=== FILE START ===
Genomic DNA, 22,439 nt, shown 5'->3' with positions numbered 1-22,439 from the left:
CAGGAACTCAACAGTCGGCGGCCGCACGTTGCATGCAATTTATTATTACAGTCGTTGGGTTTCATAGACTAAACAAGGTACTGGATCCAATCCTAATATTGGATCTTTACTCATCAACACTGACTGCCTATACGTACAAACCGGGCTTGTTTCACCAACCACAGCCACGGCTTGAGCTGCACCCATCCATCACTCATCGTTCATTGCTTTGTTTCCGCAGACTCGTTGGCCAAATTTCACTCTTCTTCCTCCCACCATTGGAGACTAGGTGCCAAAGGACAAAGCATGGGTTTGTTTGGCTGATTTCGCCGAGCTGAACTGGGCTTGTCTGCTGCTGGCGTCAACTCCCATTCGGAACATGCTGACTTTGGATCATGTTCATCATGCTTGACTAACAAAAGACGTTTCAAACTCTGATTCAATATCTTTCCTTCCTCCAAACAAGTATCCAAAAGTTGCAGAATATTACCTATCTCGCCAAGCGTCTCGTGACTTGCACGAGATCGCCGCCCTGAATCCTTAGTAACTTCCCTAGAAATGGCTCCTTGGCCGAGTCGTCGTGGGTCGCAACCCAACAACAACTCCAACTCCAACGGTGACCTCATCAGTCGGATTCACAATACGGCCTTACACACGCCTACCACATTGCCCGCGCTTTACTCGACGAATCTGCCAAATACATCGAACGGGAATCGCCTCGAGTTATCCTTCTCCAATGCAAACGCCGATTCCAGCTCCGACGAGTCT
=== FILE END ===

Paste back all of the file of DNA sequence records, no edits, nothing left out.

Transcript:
Genomic DNA, 22,439 nt, shown 5'->3' with positions numbered 1-22,439 from the left:
CAGGAACTCAACAGTCGGCGGCCGCACGTTGCATGCAATTTATTATTACAGTCGTTGGGTTTCATAGACTAAACAAGGTACTGGATCCAATCCTAATATTGGATCTTTACTCATCAACACTGACTGCCTATACGTACAAACCGGGCTTGTTTCACCAACCACAGCCACGGCTTGAGCTGCACCCATCCATCACTCATCGTTCATTGCTTTGTTTCCGCAGACTCGTTGGCCAAATTTCACTCTTCTTCCTCCCACCATTGGAGACTAGGTGCCAAAGGACAAAGCATGGGTTTGTTTGGCTGATTTCGCCGAGCTGAACTGGGCTTGTCTGCTGCTGGCGTCAACTCCCATTCGGAACATGCTGACTTTGGATCATGTTCATCATGCTTGACTAACAAAAGACGTTTCAAACTCTGATTCAATATCTTTCCTTCCTCCAAACAAGTATCCAAAAGTTGCAGAATATTACCTATCTCGCCAAGCGTCTCGTGACTTGCACGAGATCGCCGCCCTGAATCCTTAGTAACTTCCCTAGAAATGGCTCCTTGGCCGAGTCGTCGTGGGTCGCAACCCAACAACAACTCCAACTCCAACGGTGACCTCATCAGTCGGATTCACAATACGGCCTTACACACGCCTACCACATTGCCCGCGCTTTACTCGACGAATCTGCCAAATACATCGAACGGGAATCGCCTCGAGTTATCCTTCTCCAATGCAAACGCCGATTCCAGCTCCGACGAGTCT